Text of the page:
In Washington, DC, I didn’t have a good view of the Venus Transit. It was cloudy until sunset, so I pulled up NASA’s livestream from a telescope in Hawaii. For close to an hour, I flipped between the last tasks of work and the flickering image of a tiny dot sliding across the surface of a giant, shaggy circle. The light from the window, still warm and gray and pink at 7:30, hurt my eyes when I looked away from the screen. The transit won’t happen again until 2117, a year that even our children would need to be very healthy indeed to see. It was very special, and extremely rare, and totally boring.
We’re rarely surprised by events like last night’s. The work of scientists, cataloging our galaxy with diligence and wonder, ensures that we civilians can lay out our picnic blankets for any old meteor shower or eclipse, and find out what sort of welder’s glass we’d need to look at the sun directly while a planet passes in front of it. And it’s not just the astronomers and astrophysicists: my Android has an app that allows me to point the phone at my feet at noon and see what the night sky looks like over the Indian Ocean. (Without the internet, I would have needed a globe to find my exact antipodal, but there are probably also apps for that.) Our ability to map and predict the world around us is increasing at such a rate that we have a much harder time absorbing it all than we do accessing it. So, it’s the unexpected experiences that stick, the surprises, the sudden enlargements of our understanding with which rarity might be only incidentally related.
Three months ago, I went running in Rock Creek Park. I get this urge only about twice a year, when the weather warms, which means I’m so out of shape that the word ‘run’ is aspirational at best. Regardless, I was out in my running shoes, taking frequent breaks to catch my breath while pretending to be captivated by a daffodil. I moved south towards Georgetown, at the tiniest sliver of the park, right before it hits the Potomac. The trail winds along the east side of a branch of the river, under several road bridges, before dead-ending under a highway. The underside of each of these bridges smells like piss, and they are decorated with old, lackluster graffiti and the evidence of Red Bull-fueled trysts. It’s not an unsafe area to run, but it’s not overly lacquered, either. I’d been down here many times, and never seen a soul. I like it for that reason.
I stopped at the last bridge. There was a welcome darkness underneath where the river ran over a shallow bed of broken cement and rocks. I bent down to adjust my shoe, and when I stood up, my eyes had adjusted just enough to see a man, crouched behind a short wall in front of the bridge’s spandrel. It was so dim that I didn’t realize I’d seen him until I was no longer looking. He was naked and thin, and probably young, with long, dark hair. He didn’t move. And I, determining that the most polite thing to do was to pretend I hadn’t seen him–what else do you have to offer a nervous stranger, after all, but politeness?–so I stretched my arms out, did a lunge or two, and left the way I came. I’ve thought about his face, indistinct and pale, every day since.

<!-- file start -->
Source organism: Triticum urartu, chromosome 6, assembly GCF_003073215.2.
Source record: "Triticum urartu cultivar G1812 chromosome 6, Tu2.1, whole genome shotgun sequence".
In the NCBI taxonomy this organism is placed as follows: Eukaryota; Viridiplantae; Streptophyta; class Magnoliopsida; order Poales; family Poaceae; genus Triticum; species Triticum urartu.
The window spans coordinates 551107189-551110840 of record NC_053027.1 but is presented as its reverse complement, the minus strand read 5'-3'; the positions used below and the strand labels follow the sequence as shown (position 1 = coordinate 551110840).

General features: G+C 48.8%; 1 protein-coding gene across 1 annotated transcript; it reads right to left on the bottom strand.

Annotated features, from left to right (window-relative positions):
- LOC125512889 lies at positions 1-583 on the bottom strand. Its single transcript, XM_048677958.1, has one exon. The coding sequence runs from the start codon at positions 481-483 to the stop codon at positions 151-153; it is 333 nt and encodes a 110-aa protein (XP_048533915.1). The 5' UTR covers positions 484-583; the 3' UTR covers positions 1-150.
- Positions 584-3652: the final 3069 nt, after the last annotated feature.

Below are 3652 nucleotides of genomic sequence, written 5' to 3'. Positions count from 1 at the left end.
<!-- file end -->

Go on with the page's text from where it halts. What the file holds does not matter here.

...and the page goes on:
It’s the most common of sights: a man in some stage of down-and-out, in an isolated fringe of the urban environment, where it was sheltered and warm and the sound of the water may have been, for all I know, soothing to him. I pass the homeless and the addled on the street every day. But this white blur under the bridge stays with me, an illuminated piece of the mundane. It’s a plotless story, conclusion-free– the mere ‘is’ of this planet.
It’s those moments that I find the best language for in religion and in literature. Any field of human knowledge and rigor can offer its own explanation for the man under the bridge: he was under the influence of a substance, or he was mentally ill, or maybe he just had a girl back there with him. (Biochemistry, psychiatry, and evolutionary psychology, respectively.) Neuroscience could describe my rush of adrenaline, and the corresponding clarity with which I remember that particular 20 seconds of my life. But none of it could describe for you the combination of pity, curiosity and self-consciousness I felt, or why that memory tugs at me still, or why I now compare long-haired passersby to this person I saw by a river one time. To capture our experiences remains as difficult as ever. So I think to scripture, particularly the deliberate bendiness of the phrase “in the world,” which tell us that we are strangers here, products of earth as much as the horseshoe crab, and as little as an asteroid. I think of Adam Zagajewski, who wrote, “A blackbird appears in the void, / perfect, full of pride, as all living / creatures are proud of / their endless warm / virtues.” I think of a photo I saw on the web this morning, of a crowd in front of a Manhattan Forever 21, everyone looking up at the sky as if this weren’t all the most normal thing in the universe.